The cooler temperatures this week have reminded me that fall is just around the corner. Soon, the leaves on trees will be changing and the days will be getting shorter and shorter. I wanted to take some time and look at this process of how leaves change colors. I came across this article, “Why leaves change color” and highlight some information in the article.
How Leaves Get Their Color
Three pigments are necessary for autumn color:
- Chlorophyll – Enables plants to use sunlight to manufacture sugars for their food
- Carotenoids – Produce yellow, orange and brown colors..
- Anthocyanins – Give color to various fruits and appear in watery liquid of leaf cells.
Both Chorophyl and carotenoids are present in the chloroplasts of leaf cells. Most anthocyanins are produced in the autumn. As the night length increases in the autumn, chlorophyll production slows down and then stops and eventually destroys the cholopyl. The carotenoids and anthocyanins are present in the leaf and unmasked and show their colors.
As a result several colors are produced depending on species:
Oak leaves turn red, brown, or russet. Maples turn brilliant scarlet as examples.
The amount and brilliance of colors developed is a direct result of the weather conditions.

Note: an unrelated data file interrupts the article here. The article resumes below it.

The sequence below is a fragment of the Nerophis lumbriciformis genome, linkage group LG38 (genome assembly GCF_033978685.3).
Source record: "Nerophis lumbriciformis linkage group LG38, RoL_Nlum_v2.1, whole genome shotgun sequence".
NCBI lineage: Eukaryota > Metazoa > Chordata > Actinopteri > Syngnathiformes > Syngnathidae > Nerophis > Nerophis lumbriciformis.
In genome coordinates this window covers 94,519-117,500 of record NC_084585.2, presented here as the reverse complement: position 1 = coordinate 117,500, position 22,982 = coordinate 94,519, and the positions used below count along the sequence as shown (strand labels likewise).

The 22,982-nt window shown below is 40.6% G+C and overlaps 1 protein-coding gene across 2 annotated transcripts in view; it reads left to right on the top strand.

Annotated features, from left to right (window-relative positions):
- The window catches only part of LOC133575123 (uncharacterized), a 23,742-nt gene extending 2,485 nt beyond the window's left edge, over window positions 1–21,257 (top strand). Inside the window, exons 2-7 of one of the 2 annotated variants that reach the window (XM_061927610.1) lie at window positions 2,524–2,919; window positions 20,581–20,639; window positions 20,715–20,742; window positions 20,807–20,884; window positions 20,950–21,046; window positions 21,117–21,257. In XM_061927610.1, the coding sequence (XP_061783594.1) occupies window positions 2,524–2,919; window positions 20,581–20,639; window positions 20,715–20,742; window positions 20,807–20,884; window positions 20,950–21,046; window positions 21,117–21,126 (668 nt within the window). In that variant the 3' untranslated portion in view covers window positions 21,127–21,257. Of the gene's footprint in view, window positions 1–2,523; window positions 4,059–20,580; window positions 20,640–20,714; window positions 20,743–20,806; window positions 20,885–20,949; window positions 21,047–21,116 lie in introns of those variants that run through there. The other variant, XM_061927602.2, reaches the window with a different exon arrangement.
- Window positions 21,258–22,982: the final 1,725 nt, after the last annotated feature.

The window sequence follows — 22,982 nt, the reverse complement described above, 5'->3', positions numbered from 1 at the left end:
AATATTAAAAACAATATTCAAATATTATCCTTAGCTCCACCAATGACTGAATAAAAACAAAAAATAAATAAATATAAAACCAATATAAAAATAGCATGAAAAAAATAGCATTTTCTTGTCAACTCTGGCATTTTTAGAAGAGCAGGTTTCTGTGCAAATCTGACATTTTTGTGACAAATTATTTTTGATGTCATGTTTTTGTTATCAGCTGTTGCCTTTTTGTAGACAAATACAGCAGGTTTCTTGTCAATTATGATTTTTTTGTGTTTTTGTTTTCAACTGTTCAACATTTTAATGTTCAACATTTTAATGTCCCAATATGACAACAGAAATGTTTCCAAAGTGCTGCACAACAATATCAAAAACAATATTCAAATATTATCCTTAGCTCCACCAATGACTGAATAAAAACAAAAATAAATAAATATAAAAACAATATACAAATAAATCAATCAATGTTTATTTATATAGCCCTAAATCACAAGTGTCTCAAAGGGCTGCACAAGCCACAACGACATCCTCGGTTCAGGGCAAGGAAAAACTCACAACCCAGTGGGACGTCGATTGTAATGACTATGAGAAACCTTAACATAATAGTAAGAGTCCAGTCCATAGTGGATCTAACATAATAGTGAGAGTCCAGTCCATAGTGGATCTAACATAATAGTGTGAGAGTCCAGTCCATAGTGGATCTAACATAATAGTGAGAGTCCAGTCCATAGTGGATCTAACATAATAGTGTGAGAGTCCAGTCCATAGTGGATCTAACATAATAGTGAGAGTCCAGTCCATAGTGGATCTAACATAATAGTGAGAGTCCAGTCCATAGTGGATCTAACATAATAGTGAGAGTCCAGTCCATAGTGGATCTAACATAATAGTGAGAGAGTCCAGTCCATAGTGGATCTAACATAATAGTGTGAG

A succession of warm, sunny days and cool, crisp but not freezing nights seems to bring about the most spectacular color displays. During these days lots of sugars are produced in the leaf but the cool nights and gradual closing of veins going into the leaf prevent these sugars from moving out.
Also, the amount of moisture in the soil affects the color. A late spring or severe drought, can delay the onset of fall color by a few weeks. A warm period during the fall will also lower the intensity of the autumn colors. In addition, a warm wet spring, favorable summer weather and warm sunny fall days with cool nights should produce the most brilliant colors.
The veins that carry fluids into and out of the leaf gradually close off as a layer of cells forms at the base of each leaf. These clogged veins trap sugars in the leaf and promote the production of anthocyanins. Once this separation layer is complete and the connecting tissues are sealed off, the leaf is ready to fall.
The leaves that fall are not wasted, they decompose and restock the soil with nutrients and make up part of the spongy humus layer of the forest floor. In addition fallen leaves also become food for numerous soil organisms that are vita to the forest ecosystem.
Picture | Carl M